Nevada-headquartered Sierra Nevada Corp. is developing the Dream Chaser Space System, a vehicle designed for commercial and cargo transportation to and from low-Earth orbit. The company, which has a location in Louisville (near Boulder), has won bids totaling more than $330 million as part of NASA’s Commercial Crew project to transport astronauts to the International Space Station.
NASA recently awarded Massachusetts-based Raytheon Company a $1.7 billion contract to develop the Joint Polar Satellite System, which includes satellites and sensors that support civil weather and climate measurements by the National Oceanic and Atmospheric Administration. Raytheon has locations in Colorado Springs, Aurora and Elizabeth.
Maryland-based Lockheed Martin Space Systems Company, which has multiple locations in Colorado, is currently developing the future Global Positioning System satellites for the Air Force. The new equipment is said to have 500 times the transmission power of the current GPS systems orbiting our planet. The first satellite launch is scheduled for next year.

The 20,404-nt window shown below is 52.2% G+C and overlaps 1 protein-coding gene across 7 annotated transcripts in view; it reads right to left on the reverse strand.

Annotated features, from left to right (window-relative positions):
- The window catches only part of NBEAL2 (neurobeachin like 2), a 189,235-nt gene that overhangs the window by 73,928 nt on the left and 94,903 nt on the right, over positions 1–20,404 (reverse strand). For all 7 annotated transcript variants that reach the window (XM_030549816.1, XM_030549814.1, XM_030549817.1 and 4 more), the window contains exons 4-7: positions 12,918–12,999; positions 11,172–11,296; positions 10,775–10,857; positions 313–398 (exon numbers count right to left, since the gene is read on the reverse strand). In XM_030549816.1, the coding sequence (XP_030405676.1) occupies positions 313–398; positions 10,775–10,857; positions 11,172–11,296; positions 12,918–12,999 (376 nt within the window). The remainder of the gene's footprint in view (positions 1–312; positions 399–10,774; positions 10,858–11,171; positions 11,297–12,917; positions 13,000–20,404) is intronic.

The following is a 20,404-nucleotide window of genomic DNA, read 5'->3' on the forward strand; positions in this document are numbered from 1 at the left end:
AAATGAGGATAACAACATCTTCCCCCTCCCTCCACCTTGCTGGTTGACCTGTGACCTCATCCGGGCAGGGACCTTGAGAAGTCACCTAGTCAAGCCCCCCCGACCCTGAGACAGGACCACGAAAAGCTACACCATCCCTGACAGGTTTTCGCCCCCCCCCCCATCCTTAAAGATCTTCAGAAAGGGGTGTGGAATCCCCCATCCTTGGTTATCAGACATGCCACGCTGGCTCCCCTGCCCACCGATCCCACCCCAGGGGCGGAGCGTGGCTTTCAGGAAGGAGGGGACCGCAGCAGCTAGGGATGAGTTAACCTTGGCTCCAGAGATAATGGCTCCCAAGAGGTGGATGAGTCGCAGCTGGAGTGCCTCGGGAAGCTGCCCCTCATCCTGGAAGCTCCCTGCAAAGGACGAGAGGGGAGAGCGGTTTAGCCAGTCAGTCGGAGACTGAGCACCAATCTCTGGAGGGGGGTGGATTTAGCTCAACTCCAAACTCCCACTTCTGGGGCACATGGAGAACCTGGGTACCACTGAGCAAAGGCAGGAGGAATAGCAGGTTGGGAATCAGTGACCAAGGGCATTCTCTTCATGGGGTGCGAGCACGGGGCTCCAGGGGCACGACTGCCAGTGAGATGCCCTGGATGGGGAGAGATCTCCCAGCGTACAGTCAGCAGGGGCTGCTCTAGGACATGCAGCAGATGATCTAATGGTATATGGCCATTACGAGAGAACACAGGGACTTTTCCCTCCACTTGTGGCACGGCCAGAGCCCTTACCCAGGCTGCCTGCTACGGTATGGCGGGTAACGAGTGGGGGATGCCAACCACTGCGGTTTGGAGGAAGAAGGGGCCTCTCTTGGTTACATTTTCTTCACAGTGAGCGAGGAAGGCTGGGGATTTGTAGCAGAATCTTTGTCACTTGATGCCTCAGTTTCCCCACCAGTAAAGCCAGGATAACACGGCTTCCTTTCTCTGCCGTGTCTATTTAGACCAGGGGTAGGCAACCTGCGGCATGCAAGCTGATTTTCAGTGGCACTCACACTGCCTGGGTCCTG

Raytheon also won an $886 million contract from the Air Force to deliver the GPS Advanced Control Segment (OCX), scheduled to enter service in 2016. The system will provide command and control of new capabilities associated with the next-generation GPS III satellites, monitored and maintained in Colorado Springs.
Lockheed Martin is also the prime contractor for NASA’s Orion Multi-Purpose Crew Vehicle, the country’s first interplanetary spacecraft designed to haul astronauts on long, deep-space missions. The company delivered the first Orion spacecraft to Florida’s Kennedy Space Center in July 2012 and it is scheduled for test launch/flight by Centennial-based United Launch Alliance in fall 2014.
The United Launch Alliance launched the eighth Landsat mission for NASA and the U.S. Geological Survey in February using an Atlas V rocket. The mission’s Operational Land Imager, which processes images of the Earth in 16-day intervals, was developed by Boulder-based Ball Aerospace and Technologies Corp.
The United Launch Alliance also launched NASA’s Mars Science Laboratory (Curiosity rover) in 2011. The robotic explorer, which included parts and systems from both Lockheed Martin and Sierra Nevada, was taken to the Red Planet aboard the Alliance’s Atlas V rocket.
Lockheed Martin’s Commercial Launch Services division has been chosen to oversee the launch of DigitalGlobe Inc.’s WorldView-3 satellite, which Ball Aerospace and Colorado Springs-based ITT Exelis are constructing. Said to be the first multi-payload, super-spectral and high-resolution commercial satellite, it’s scheduled for launch in 2014.
Source: Colorado Space Coalition’s 2013-2014 Aerospace report.